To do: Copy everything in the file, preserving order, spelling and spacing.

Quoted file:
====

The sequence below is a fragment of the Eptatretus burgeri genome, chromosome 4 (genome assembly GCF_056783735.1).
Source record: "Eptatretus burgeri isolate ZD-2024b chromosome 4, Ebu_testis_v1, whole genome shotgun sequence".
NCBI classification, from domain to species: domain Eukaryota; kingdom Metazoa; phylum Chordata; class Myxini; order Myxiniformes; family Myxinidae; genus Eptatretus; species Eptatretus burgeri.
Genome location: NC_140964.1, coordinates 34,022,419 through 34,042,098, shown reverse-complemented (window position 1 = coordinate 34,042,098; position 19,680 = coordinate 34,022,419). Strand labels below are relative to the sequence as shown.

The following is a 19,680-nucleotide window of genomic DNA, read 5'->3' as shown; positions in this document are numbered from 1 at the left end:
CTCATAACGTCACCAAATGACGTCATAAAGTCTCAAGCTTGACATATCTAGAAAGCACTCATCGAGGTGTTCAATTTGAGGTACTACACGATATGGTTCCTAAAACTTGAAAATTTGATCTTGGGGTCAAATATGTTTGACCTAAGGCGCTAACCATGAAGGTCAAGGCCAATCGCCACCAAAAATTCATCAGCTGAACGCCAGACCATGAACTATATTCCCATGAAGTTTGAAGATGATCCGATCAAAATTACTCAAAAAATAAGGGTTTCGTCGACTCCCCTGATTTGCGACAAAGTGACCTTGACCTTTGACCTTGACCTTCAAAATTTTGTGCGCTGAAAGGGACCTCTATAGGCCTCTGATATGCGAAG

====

The sequence below is a fragment of the Eptatretus burgeri genome, chromosome 4 (genome assembly GCF_056783735.1).
Source record: "Eptatretus burgeri isolate ZD-2024b chromosome 4, Ebu_testis_v1, whole genome shotgun sequence".
NCBI classification, from domain to species: domain Eukaryota; kingdom Metazoa; phylum Chordata; class Myxini; order Myxiniformes; family Myxinidae; genus Eptatretus; species Eptatretus burgeri.
Genome location: NC_140964.1, coordinates 34,022,419 through 34,042,098, shown reverse-complemented (window position 1 = coordinate 34,042,098; position 19,680 = coordinate 34,022,419). Strand labels below are relative to the sequence as shown.

The following is a 19,680-nucleotide window of genomic DNA, read 5'->3' as shown; positions in this document are numbered from 1 at the left end:
CTCATAACGTCACCAAATGACGTCATAAAGTCTCAAGCTTGACATATCTAGAAAGCACTCATCGAGGTGTTCAATTTGAGGTACTACACGATATGGTTCCTAAAACTTGAAAATTTGATCTTGGGGTCAAATATGTTTGACCTAAGGCGCTAACCATGAAGGTCAAGGCCAATCGCCACCAAAAATTCATCAGCTGAACGCCAGACCATGAACTATATTCCCATGAAGTTTGAAGATGATCCGATCAAAATTACTCAAAAAATAAGGGTTTCGTCGACTCCCCTGATTTGCGACAAAGTGACCTTGACCTTTGACCTTGACCTTCAAAATTTTGTGCGCTGAAAGGGACCTCTATAGGCCTCTGATATGCGAAG